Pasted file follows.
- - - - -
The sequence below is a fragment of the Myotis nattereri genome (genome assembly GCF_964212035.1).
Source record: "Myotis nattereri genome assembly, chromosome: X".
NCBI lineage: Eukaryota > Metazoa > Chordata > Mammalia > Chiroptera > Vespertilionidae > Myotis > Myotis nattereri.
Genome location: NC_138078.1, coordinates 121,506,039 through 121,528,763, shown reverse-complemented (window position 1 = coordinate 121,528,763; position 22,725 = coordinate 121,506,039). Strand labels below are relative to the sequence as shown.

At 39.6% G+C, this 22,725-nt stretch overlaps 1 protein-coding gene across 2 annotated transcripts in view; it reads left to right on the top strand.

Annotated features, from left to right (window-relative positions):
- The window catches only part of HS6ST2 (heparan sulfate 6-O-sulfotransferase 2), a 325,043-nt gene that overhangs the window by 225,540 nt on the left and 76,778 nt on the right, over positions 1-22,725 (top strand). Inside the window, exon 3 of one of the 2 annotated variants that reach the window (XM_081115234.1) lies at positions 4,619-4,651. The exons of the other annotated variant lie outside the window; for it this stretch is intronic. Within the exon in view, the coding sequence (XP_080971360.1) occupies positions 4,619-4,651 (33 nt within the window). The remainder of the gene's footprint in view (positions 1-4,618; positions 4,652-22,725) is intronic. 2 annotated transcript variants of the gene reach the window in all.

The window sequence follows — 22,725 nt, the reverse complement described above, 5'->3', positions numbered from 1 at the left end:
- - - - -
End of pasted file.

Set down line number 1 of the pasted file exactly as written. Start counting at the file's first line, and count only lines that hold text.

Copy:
The sequence below is a fragment of the Myotis nattereri genome (genome assembly GCF_964212035.1).